Audiences want more modern concert experience, says RPO survey
Shorter concerts, advance digital programmes and more informal dress codes were among the most popular suggested innovations
More than three in four adults (76%) say they would be more likely to attend an orchestral concert if orchestras took steps to modernise the concert experience, according to new research.
The study, commissioned by the Royal Philharmonic Orchestra (RPO), considered a number of potential innovations to the classical concert experience, and asked respondents how much they would like to see these changes. Shorter concerts (endorsed by 27% of respondents), more matinee performances (24%), conductors speaking to the audience (20%) and being encouraged to keep phones on during a performance (11%) were among the other things that people people would like to see at orchestral concerts.
The findings follow a successful 2023 BBC Proms, in which ticket sales rose above pre-Covid levels, with 350,000 people attending a show across the eight-week season.
The RPO survey backs up these encouraging statistics, revealing that the number of people that say they would like to experience an orchestral concert has hit a five-year peak. Where a similar survey in 2018 revealed that 79% of respondents would like to experience an orchestral concert, that figure has now climbed to 84%.
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With clear signs that the orchestral audience is diversifying to new and younger audiences, the RPO asked a representative sample of 2,071 adults which innovations would make them more likely to attend an orchestral concert. The findings revealed that people’s responses varied according to their level of experience of classical music.
Overall, 91% of longstanding orchestral music enthusiasts would most like to see modernising steps taken, and their top suggestions centred around making the orchestra more open and accessible. This group was most likely to want to see more daytime or matinee concerts (34%), 'meet-and-greets' with soloists or orchestra members (27%) and conductors talking to the audience before a performance (27%).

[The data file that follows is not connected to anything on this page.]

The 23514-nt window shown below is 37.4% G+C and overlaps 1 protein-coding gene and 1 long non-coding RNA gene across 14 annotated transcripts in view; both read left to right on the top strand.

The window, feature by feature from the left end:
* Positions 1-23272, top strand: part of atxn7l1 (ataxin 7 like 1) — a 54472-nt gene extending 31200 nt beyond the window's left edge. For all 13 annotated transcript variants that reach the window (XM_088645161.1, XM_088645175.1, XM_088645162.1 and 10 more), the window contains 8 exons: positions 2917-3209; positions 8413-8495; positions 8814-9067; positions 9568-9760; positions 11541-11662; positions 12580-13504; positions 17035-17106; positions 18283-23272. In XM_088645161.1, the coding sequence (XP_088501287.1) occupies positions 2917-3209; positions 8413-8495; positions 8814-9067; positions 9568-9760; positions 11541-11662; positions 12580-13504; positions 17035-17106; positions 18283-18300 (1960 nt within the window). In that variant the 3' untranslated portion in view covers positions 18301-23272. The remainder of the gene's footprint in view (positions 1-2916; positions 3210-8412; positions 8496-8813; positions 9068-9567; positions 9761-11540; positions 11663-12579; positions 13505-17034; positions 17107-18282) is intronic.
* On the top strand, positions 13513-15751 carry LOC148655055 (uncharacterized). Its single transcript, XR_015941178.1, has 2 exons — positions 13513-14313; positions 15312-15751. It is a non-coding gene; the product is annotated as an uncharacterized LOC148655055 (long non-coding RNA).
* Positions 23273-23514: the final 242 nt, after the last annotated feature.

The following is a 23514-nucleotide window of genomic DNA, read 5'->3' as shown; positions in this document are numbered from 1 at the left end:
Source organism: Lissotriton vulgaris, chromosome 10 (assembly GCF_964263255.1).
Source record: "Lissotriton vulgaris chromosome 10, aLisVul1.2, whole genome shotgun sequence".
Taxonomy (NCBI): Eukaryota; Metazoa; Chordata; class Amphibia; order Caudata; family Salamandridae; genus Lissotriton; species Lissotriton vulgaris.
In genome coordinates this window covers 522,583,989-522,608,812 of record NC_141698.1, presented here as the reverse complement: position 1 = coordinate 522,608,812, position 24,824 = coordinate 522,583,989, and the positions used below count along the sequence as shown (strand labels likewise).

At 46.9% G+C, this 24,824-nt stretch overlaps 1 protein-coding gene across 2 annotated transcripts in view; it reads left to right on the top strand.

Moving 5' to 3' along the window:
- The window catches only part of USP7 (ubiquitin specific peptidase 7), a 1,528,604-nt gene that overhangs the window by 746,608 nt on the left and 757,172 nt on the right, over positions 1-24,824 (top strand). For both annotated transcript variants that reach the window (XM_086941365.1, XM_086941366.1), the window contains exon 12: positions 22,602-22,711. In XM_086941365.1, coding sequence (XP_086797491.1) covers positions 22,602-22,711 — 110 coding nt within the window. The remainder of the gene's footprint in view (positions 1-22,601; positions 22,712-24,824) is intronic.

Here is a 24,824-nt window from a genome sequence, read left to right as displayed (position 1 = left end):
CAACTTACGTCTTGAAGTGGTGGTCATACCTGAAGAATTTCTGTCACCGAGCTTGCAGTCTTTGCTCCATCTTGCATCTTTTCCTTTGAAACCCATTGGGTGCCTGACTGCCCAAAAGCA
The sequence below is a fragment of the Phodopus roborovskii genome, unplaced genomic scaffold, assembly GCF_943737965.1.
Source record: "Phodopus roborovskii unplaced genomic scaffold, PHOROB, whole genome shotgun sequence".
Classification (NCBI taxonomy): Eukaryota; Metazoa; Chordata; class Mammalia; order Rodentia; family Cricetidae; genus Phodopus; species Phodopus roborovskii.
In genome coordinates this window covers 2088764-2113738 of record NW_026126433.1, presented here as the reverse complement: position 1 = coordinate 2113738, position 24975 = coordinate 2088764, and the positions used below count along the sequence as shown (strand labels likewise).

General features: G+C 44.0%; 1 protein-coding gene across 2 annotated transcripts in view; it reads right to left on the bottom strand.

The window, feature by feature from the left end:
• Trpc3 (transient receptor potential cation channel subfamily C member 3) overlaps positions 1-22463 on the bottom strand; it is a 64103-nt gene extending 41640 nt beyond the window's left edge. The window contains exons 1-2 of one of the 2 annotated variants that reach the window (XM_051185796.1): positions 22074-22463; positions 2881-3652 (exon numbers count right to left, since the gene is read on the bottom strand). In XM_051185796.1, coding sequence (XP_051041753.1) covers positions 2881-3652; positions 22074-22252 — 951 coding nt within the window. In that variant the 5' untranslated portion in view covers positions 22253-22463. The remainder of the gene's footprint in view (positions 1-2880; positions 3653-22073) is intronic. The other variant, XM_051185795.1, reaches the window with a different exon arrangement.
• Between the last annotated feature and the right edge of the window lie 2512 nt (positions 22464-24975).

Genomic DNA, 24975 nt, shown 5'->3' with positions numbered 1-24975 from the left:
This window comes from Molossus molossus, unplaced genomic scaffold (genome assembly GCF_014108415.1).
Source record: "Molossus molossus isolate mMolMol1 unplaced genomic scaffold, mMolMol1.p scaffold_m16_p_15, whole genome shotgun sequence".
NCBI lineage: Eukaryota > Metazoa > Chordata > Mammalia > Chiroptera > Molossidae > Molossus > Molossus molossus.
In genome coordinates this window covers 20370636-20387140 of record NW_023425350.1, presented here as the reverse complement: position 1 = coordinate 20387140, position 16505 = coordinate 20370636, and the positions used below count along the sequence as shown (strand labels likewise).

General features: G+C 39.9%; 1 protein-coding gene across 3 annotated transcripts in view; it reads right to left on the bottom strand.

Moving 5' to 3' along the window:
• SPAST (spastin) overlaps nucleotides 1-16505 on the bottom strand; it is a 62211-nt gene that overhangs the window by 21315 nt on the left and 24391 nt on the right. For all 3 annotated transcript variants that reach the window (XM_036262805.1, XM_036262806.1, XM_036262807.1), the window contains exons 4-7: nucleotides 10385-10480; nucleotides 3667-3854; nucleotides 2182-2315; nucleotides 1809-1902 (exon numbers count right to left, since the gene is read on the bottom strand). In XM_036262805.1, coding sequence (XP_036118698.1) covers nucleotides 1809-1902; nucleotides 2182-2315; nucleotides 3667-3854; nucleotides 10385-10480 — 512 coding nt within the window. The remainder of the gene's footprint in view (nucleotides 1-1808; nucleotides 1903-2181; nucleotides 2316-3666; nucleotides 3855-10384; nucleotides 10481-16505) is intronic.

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Music students, a younger cohort of respondents, were most interested in allowing audiences to experience concerts in a more modern style and to use social media and other technology.
For example, music students were most likely to want to see audiences being encouraged to react on social media during a concert (28%). This group also wanted audiences to feel free to take photographs or film clips of a concert with their phones (21%) - and being encouraged to applaud between movements, or whenever they wanted to (19%).
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Elsewhere, those relatively new to orchestral music were most interested in having access to digital programmes ahead of concerts (37%), allowing them to read up and understand the music better. Complete newcomers, or those considering their first orchestral concert, were most interested in a more casual dress code (37%) and shorter concerts of up to an hour (31%).
Interestingly, some traditions still remain populat. For example, only 6% of respondents said they would like to change the formal dress code for orchestral performers.
Huw Davies, the RPO's deputy managing director, explains the reasoning behind the survey. 'As we embark on another exciting season of concerts, we wanted to take a moment to ask audiences about the steps that could be taken to make a concert experience more attractive.
'From the results there was no black and white response, rather people’s responses reflected where they were on their orchestral journey. People new to the genre had suggestions that supported their learning; music students were passionate about digital engagement – themselves young ambassadors for a new generation – and more established audiences wanted the orchestras they loved to be more accessible.
'At the RPO we are already making progress in many of these areas and these steps form part of our mission to present orchestral music to the broadest possible audience.'
Top 10 innovations that would make people more likely to attend an orchestral concert (national average results)
1. Shorter concerts of an hour, rather than having them in two halves – 27%
2. Having access to information before the concert so I can understand the music a little better - 27%
3. More daytime or matinee concerts, so I can take family and friends – 24%
4. Not having to dress up to go to a concert – 24%
5. The conductor speaking to the audience before a performance – 20%
6. Meet and greets with the players / soloists after a concert – 17%
7. Digital programmes I can access in advance on my tablet or device – 12%
8. Being allowed to take photographs or film clips of the concert with my phone - 12%
9. Being encouraged to applaud between movements, or when I want to – 12%
10. Being encouraged to react on social media during the concert – 11%
Steve has been an avid listener of classical music since childhood, and now contributes a variety of features to BBC Music’s magazine and website. He started writing about music as Arts Editor of an Oxford University student newspaper and has continued ever since, serving as Arts Editor on various magazines.